Food - Drink
How Traditional Argentinean Asado Grilling Differs From Other Styles
By NIKITA EPHANOV
In Argentina, "asado" refers to both a specific preparation of meat and the event where the meat is consumed; one can expect uniquely huge quantities of food and hours of entertainment. A unique feature of this meat-centric meal is that the details really matter, including the kind of table used for serving, the wood used for cooking, and the use of a special grill called a parilla.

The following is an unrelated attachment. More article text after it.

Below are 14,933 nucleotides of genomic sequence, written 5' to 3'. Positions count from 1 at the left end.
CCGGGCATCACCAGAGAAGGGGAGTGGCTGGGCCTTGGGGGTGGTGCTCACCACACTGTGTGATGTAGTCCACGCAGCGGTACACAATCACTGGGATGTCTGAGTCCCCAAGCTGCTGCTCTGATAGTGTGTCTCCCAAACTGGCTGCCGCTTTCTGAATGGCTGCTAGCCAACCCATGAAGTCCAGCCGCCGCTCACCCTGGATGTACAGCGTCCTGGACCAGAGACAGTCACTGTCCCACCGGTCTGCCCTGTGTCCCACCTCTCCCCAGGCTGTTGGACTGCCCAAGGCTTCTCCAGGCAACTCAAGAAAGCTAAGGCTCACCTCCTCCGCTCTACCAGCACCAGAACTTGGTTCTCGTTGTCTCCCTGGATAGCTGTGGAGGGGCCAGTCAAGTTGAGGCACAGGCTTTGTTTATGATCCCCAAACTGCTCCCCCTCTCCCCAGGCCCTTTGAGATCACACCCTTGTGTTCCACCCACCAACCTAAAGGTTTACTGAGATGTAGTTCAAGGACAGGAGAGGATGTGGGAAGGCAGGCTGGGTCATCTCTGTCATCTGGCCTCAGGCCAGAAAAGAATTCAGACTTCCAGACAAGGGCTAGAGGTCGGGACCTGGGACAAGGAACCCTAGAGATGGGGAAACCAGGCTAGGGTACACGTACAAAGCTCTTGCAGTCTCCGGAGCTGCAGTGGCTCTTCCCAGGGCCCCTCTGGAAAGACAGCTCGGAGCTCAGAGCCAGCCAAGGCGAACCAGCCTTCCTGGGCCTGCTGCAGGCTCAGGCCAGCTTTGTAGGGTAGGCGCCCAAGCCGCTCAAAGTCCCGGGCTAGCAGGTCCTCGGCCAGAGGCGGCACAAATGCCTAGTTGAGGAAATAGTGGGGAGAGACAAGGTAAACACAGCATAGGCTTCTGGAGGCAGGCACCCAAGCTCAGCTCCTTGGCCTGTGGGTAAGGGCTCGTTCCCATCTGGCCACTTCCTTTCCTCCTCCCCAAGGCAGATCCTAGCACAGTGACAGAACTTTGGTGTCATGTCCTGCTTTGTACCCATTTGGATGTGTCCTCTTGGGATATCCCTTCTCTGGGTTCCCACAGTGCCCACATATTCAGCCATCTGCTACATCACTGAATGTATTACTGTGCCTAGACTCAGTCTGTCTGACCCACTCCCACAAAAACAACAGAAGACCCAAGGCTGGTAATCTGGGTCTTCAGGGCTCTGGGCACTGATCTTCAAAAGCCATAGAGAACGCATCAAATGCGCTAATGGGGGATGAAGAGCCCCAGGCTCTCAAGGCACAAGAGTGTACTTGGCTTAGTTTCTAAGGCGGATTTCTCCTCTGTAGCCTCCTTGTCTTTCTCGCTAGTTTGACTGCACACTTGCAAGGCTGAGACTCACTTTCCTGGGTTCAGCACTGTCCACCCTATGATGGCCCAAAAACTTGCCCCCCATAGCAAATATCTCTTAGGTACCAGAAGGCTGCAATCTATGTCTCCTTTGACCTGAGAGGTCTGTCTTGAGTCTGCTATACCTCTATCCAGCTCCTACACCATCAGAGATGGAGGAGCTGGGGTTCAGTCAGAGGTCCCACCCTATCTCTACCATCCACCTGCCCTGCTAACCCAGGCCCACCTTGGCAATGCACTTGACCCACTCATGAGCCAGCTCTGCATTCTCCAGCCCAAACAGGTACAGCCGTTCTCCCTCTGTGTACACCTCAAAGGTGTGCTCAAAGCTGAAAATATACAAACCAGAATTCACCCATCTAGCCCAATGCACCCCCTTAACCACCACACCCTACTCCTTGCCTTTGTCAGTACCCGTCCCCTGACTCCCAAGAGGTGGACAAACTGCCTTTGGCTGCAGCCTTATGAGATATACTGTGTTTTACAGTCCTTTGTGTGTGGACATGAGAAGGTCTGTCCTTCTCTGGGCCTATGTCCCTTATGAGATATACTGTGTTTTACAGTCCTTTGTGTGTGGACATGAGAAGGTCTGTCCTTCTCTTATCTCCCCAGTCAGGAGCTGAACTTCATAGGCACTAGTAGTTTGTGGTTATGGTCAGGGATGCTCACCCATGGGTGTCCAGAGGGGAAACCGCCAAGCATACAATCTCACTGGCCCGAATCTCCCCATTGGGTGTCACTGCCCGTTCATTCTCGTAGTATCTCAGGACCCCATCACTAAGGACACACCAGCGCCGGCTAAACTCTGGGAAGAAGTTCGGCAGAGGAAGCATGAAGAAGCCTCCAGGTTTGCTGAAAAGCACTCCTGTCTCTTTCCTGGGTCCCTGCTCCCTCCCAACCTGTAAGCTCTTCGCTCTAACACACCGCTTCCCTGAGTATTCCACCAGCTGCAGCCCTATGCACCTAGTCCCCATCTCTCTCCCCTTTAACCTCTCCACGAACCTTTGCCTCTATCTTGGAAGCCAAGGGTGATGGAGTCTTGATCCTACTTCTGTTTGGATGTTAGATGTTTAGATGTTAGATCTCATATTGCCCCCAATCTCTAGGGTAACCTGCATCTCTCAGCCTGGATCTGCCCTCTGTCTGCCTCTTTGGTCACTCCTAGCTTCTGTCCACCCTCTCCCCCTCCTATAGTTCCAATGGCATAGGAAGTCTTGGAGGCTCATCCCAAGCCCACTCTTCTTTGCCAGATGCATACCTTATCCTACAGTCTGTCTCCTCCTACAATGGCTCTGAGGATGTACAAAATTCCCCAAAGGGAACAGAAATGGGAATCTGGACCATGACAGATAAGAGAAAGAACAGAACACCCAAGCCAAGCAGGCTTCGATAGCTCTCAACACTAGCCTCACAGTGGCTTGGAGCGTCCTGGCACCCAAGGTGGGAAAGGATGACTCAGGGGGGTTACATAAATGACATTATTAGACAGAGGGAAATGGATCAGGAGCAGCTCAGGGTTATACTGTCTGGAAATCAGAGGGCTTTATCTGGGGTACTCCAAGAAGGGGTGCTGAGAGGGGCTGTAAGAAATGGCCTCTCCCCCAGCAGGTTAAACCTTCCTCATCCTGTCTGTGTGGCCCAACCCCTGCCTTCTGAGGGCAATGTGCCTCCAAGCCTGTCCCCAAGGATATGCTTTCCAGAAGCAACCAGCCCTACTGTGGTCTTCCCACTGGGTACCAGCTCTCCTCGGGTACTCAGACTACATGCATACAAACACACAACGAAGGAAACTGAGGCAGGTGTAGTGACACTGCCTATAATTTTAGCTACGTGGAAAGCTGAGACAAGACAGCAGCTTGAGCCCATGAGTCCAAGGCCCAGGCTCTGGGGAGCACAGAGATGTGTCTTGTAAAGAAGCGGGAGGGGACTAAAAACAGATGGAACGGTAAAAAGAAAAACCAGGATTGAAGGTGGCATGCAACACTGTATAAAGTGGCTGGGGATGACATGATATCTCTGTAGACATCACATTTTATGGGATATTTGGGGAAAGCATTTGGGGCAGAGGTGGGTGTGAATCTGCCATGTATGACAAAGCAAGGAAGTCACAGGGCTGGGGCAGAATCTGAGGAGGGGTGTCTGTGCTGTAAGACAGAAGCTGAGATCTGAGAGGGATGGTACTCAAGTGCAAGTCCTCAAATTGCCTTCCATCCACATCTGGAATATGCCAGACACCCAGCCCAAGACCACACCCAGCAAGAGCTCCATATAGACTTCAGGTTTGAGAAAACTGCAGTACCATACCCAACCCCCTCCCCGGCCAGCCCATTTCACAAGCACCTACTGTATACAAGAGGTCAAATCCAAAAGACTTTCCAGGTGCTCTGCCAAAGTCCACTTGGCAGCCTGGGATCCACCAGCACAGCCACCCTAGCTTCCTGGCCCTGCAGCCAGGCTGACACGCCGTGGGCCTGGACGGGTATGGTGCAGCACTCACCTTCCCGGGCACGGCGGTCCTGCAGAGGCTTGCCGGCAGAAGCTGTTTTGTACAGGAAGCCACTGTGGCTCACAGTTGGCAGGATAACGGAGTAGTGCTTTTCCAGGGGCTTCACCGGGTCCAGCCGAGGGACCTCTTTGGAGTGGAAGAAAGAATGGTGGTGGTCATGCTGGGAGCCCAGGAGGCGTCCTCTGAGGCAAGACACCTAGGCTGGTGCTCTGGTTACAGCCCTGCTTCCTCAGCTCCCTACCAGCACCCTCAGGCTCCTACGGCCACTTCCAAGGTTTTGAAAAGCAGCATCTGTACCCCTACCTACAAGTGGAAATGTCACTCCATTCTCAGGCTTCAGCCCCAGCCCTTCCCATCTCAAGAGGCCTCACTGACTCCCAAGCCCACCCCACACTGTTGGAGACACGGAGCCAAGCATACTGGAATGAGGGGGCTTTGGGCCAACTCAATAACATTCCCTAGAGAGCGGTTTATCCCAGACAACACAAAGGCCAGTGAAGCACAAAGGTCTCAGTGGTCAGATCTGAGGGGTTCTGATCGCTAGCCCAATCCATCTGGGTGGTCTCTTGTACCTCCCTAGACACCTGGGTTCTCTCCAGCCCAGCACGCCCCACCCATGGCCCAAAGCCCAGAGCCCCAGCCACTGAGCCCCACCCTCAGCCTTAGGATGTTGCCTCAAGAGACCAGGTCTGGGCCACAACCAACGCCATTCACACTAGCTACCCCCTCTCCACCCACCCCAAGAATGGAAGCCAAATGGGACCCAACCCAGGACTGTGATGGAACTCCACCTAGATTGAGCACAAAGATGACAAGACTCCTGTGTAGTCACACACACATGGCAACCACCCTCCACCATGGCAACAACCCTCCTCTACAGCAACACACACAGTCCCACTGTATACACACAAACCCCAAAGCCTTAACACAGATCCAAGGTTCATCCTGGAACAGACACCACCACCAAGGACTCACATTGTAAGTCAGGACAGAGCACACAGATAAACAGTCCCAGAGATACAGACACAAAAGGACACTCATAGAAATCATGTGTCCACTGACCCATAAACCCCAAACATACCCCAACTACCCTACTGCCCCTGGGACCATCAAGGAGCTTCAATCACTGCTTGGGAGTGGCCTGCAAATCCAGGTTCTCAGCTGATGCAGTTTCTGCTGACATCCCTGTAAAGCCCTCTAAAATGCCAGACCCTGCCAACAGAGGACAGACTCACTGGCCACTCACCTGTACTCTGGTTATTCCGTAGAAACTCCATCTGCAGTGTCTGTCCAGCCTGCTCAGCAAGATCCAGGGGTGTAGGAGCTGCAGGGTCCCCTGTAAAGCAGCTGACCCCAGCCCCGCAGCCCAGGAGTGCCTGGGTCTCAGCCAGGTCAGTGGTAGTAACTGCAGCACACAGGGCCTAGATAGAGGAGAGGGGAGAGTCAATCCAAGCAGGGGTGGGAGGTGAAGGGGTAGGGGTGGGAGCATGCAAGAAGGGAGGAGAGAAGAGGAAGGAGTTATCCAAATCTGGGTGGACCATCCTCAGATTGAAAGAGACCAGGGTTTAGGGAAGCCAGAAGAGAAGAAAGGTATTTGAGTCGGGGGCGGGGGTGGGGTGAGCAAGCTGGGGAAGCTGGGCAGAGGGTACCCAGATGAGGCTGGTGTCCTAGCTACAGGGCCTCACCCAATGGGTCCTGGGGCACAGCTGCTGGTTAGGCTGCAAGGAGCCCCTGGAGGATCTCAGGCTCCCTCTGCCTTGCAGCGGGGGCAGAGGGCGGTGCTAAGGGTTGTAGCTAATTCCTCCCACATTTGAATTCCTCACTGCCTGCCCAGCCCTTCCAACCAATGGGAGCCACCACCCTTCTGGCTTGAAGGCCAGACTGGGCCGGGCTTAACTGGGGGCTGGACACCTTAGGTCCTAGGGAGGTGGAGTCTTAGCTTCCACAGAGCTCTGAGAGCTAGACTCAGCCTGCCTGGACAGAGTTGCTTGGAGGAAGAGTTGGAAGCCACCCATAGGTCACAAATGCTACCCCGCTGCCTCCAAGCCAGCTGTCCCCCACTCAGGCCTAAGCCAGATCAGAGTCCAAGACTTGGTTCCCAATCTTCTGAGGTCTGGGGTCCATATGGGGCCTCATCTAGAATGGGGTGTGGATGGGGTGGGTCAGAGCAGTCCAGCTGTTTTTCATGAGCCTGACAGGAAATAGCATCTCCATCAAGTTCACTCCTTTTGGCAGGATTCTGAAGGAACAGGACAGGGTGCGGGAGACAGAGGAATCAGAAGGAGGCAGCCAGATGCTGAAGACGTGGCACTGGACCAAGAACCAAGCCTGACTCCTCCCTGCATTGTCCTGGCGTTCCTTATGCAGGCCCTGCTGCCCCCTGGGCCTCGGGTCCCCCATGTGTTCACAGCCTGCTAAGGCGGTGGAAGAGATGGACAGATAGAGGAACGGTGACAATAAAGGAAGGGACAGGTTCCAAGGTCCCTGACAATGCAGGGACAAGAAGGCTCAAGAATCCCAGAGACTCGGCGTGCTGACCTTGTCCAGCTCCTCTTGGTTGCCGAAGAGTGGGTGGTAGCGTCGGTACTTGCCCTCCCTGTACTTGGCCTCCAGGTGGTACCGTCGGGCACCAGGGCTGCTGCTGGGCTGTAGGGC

The parilla is a large metal grill that allows the asador — the grillmaster — to easily rearrange the coals according to the various qualities and cook times of different cuts of meat. Depending on the location, the grill can use different sources of heat, such as arilla al carbón, or coal grill, for city cooking, or con leña, a countryside style that uses wood instead.
Made popular abroad by chef Francis Mallmann, the asado marks the highlight of the week for many Argentinians, and friends and family alternate hosting duties for the occasion. If you find yourself invited to one of these events, be prepared to accompany your cook to the butcher's before enjoying a night filled with wine, fernet, and an overwhelming amount of meat.